Greenpeace Slams Tar Sands
Posted by mhudema on July 25, 2008
Greenpeace, always keen to jump on a corporation for its wanton (though, probably unintentional) small animal slaughter, has targetted oil sands producer Syncrude for its latest activist stunt.
What animal slaughter you ask?
500 ducks died in late April after landing on a tailings pond at Syncrude Canada’s Aurora mine north of Fort McMurray. The pond contains a toxic mix of byproducts generated after oil is washed out of the sand.Syncrude made a public apology shortly after the incident, saying it had not set up noisemakers to scare away migrating fowl at the pond because of late winter storms.
Greenpeace’s response? Put up some banners, and demand an end to worst practices of the “World’s Dirtiest Oil: Stop the Tar Sands!”
On their site the Peacers trumpet that “Braving toxic fumes and the same toxic tailings waste that earlier this year killed 500 ducks …. activists deployed a massive banner on the bank of the tailings pond while two other activists erected a banner on the top of another pipe which depicted a large skull and crossbones banner. The skull hung just above the pipe’s opening, giving the illusion of toxic water gushing from the “mouth” of the skull.”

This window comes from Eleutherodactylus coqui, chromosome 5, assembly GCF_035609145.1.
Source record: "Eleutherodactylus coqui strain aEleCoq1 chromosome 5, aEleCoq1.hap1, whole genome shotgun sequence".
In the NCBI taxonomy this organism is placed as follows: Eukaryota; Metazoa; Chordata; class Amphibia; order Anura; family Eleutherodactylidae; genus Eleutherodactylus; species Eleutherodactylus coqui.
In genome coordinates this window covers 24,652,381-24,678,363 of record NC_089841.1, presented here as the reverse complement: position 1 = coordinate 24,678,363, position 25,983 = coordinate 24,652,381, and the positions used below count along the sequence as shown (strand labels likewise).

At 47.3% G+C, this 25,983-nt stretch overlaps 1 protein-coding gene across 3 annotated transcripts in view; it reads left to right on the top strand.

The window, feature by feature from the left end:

That detail was left out of the Reuters story, in which Syncrude — a joint venture owned by Canadian Oil Sands Trust, Imperial Oil Ltd, Petro-Canada , ConocoPhillips, Nexen Inc., Nippon Oil Corp. unit Mocal Energy Ltd. and Murphy Oil Corp. — could not immediately reached for comment.
The story does contrast the Green demands with the economic costs of adopting them:
The environmental group is calling for the Alberta government to stop approving new projects to exploit the region’s oil sands, which hold the biggest petroleum reserves outside the Middle East.
Oil companies are expected to spend more than $100-billion to nearly triple production from the region — to more than 3 million barrels day — by 2015.
FP has written before about the crucial economic role the oil sands are playing for Alberta, and for much of Canada, but the environmental issues do muddy the good news economy story. “We have not, we are not, and we will not put our environment at risk for money,” Alberta Energy Minister Mel Knight said in defence of the record of oil sands development.
“If you ask people for their views, you better be prepared to listen. I expect some tough criticisms of our industry, but we need to hear them directly from the public. If a criticism is unfair, we need to explain why. If it is fair, we need to act.”
Now the only question is, do 11 Greenpeace activists comprise “the public.”